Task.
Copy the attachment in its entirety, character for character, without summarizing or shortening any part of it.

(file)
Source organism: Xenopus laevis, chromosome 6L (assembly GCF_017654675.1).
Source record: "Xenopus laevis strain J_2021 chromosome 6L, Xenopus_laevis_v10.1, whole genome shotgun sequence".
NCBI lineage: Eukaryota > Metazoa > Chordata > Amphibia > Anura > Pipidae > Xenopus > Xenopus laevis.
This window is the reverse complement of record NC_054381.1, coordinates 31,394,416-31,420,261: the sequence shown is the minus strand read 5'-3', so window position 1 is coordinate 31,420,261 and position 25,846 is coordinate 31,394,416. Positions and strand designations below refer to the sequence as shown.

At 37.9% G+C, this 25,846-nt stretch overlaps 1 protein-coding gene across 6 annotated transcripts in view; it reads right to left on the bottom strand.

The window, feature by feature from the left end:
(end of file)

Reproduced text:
Source organism: Xenopus laevis, chromosome 6L (assembly GCF_017654675.1).
Source record: "Xenopus laevis strain J_2021 chromosome 6L, Xenopus_laevis_v10.1, whole genome shotgun sequence".
NCBI lineage: Eukaryota > Metazoa > Chordata > Amphibia > Anura > Pipidae > Xenopus > Xenopus laevis.
This window is the reverse complement of record NC_054381.1, coordinates 31,394,416-31,420,261: the sequence shown is the minus strand read 5'-3', so window position 1 is coordinate 31,420,261 and position 25,846 is coordinate 31,394,416. Positions and strand designations below refer to the sequence as shown.

At 37.9% G+C, this 25,846-nt stretch overlaps 1 protein-coding gene across 6 annotated transcripts in view; it reads right to left on the bottom strand.

The window, feature by feature from the left end: